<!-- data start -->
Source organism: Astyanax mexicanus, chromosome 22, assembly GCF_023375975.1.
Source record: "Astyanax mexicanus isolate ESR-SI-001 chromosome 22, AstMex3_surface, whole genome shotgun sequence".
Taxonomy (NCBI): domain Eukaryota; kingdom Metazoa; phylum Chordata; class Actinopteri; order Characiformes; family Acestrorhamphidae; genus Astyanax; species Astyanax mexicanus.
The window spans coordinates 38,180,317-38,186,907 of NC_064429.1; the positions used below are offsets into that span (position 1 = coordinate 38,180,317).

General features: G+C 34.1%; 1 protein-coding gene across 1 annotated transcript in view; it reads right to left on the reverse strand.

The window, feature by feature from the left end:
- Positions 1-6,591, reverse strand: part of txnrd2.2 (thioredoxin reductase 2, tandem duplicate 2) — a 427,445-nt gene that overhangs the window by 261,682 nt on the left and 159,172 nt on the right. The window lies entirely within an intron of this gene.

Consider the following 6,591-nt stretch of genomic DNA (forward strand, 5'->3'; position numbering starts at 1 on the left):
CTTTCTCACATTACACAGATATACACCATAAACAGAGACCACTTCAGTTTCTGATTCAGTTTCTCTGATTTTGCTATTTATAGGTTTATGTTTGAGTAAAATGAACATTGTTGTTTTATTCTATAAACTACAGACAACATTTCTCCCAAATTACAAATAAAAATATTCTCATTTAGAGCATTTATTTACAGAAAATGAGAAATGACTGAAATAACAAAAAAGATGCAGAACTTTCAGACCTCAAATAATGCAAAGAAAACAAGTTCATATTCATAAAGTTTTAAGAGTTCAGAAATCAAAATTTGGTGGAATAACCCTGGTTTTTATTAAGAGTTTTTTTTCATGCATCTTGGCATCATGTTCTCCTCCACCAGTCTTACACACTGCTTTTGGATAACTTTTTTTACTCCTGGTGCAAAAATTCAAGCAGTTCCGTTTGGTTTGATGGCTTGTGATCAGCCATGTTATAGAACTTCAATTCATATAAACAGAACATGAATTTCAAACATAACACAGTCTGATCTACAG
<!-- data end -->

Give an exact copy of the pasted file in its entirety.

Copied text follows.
Source organism: Astyanax mexicanus, chromosome 22, assembly GCF_023375975.1.
Source record: "Astyanax mexicanus isolate ESR-SI-001 chromosome 22, AstMex3_surface, whole genome shotgun sequence".
Taxonomy (NCBI): domain Eukaryota; kingdom Metazoa; phylum Chordata; class Actinopteri; order Characiformes; family Acestrorhamphidae; genus Astyanax; species Astyanax mexicanus.
The window spans coordinates 38,180,317-38,186,907 of NC_064429.1; the positions used below are offsets into that span (position 1 = coordinate 38,180,317).

General features: G+C 34.1%; 1 protein-coding gene across 1 annotated transcript in view; it reads right to left on the reverse strand.

The window, feature by feature from the left end:
- Positions 1-6,591, reverse strand: part of txnrd2.2 (thioredoxin reductase 2, tandem duplicate 2) — a 427,445-nt gene that overhangs the window by 261,682 nt on the left and 159,172 nt on the right. The window lies entirely within an intron of this gene.

Consider the following 6,591-nt stretch of genomic DNA (forward strand, 5'->3'; position numbering starts at 1 on the left):
CTTTCTCACATTACACAGATATACACCATAAACAGAGACCACTTCAGTTTCTGATTCAGTTTCTCTGATTTTGCTATTTATAGGTTTATGTTTGAGTAAAATGAACATTGTTGTTTTATTCTATAAACTACAGACAACATTTCTCCCAAATTACAAATAAAAATATTCTCATTTAGAGCATTTATTTACAGAAAATGAGAAATGACTGAAATAACAAAAAAGATGCAGAACTTTCAGACCTCAAATAATGCAAAGAAAACAAGTTCATATTCATAAAGTTTTAAGAGTTCAGAAATCAAAATTTGGTGGAATAACCCTGGTTTTTATTAAGAGTTTTTTTTCATGCATCTTGGCATCATGTTCTCCTCCACCAGTCTTACACACTGCTTTTGGATAACTTTTTTTACTCCTGGTGCAAAAATTCAAGCAGTTCCGTTTGGTTTGATGGCTTGTGATCAGCCATGTTATAGAACTTCAATTCATATAAACAGAACATGAATTTCAAACATAACACAGTCTGATCTACAG